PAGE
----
The Five Stages of Grief

Being married to a man who has studied counselling I was made aware of what have become known as the five stages of grief.

These were first identified by Elizabeth Kubler-Ross in a book that dealt with terminal patients and how they coped. They are now used by many to explain coping mechanisms unassociated with dying. For instance I have known a vicar to use them to explain the feelings parents go through after their child has just got married and left home.

"So what has this to do with diabetes?" you may be wondering. Well if you forget the word 'grief' and replace it with the word 'loss' you may get a better idea of where I am going. It cannot be denied that as a diabetic you have 'lost' something.

Now I have known both health professionals and some diabetics themselves twitch about the above statement. They seem to feel that one is being negative by thinking in that fashion and say "You should adopt a positive attitude and concentrate on what you have gained".

Yeah right!

You have a disease that requires a total lifestyle change, often with an associated 'giving up' of many things that before you deemed made life worth living and you are supposed to just forget all that?

I am not saying that one should not concentrate on the positive but I am saying we are all human and unless you are Pollyanna or a Saint you are going to experience feelings of loss and the negative emotions associated with this.

So what are these 5 stages and how do they apply to us as diabetics? Listed they are:-
1. Denial
2. Anger
3. Bargaining
4. Depression
5. Acceptance

Now let us look at them one by one with a view towards diabetes.

We all tend to sail through life thinking "That won't happen to me"( except for the dedicated pessimist that is, who is convinced everything bad will happen to them!).
This is quite natural. I mean, if you felt you were going to catch every disease out there you would be a gibbering wreck.

So when you discover that it has 'happened to you' there are often feelings of shock and total disbelief. The feeling of 'Not me, there must have been some mistake, this cannot be me they are talking about' or 'The lab must have got my results mixed with someone else's' are fairly common.

The mind is a strange creature. People have told me that when initially diagnosed they found themselves wanting to sleep all the time, possible to hide from the situation or because then they could somehow convince themselves this was all a dream from which they would awaken.

For most people this phase passes fairly quickly but for some it is more serious.

These are the folk who are just unable to deal with the whole concept of having a chronic illness. They cannot accept that their body has let them down in this way, either totally denying that they have a problem or at best feeling it is only a 'touch of diabetes' requiring no lifestyle changes on their part.

This is the type of denial that can be truly dangerous. Someone locked in this phase will refuse to do anything towards caring for their diabetes, either by medication, diet or exercise and the disease can only progress.

Now before you start thinking that these folk are total idiots who need a firm kick where it hurts, try seeing it from their perspective. Consider why they would take such a stand.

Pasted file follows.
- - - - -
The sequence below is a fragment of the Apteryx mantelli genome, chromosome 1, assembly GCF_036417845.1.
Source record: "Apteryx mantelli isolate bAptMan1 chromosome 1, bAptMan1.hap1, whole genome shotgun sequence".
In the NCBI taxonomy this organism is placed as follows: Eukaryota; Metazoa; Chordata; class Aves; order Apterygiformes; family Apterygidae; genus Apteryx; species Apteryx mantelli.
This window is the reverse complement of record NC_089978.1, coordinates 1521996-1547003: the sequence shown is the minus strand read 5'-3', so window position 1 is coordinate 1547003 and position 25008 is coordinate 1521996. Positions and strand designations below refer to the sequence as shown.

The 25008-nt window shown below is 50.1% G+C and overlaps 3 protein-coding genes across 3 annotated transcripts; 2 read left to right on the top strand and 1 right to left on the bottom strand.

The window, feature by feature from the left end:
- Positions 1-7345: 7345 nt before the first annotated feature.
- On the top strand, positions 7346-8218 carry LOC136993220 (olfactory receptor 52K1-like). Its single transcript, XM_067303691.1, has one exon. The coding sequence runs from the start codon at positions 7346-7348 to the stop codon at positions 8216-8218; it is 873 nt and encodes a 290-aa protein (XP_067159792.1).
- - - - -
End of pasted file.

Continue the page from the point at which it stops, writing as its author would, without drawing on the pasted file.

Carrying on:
Fear can play a very large part in denial. Most people in serious denial are not fools. They have listened to what they have been told re their disease and it is in fact this very knowledge that has led to their attitude of denial. They are afraid of all the difficulties they perceive in their future - the endless day to day control, the loss of their old lifestyle, the loss of their independence etc, etc. By denying that they have the disease they do not have to cope with all of these.

Being an ostrich with ones head in the sand is not exactly an uncommon coping mechanism, we are all guilty of doing this at one time or another in our lives so, if you know one of these people, try for a little understanding.

Then there is, strange though it may seem to many, sometimes a sense of shame attached to having a chronic illness.

For instance this can be a problem in what is termed the 'macho' male. Suddenly he has been 'reduced' in his own eyes and by denying the very existence of his disease he can hide what he sees as a defect from both the world and himself.

Consider being out for a night with the boys watching the big game and putting back large quantities of....well, water! It takes a brave man!!

This attitude is by no means restricted to the male sex. There are some normally hard headed business women out there who say that they felt the diagnoses of type 2 diabetes, (cited as more prevalent in women than men) meant that they were somehow inferior and made them ashamed to admit to having the disease - the result? Denial!

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This can range from frustration to full blown rage. One cannot really be blamed for being frustrated by the daily challenge of living with diabetes, however it is when this spills over into intense anger that problems occur.

I have received letters where the anger fairly flames off the page. The main theme behind most of these is "Why me? What have I done to deserve this? It is so unfair!"

And believe me I totally agree, I also think it is dashed unfair! However, trite though it may sound to say it, life is not fair.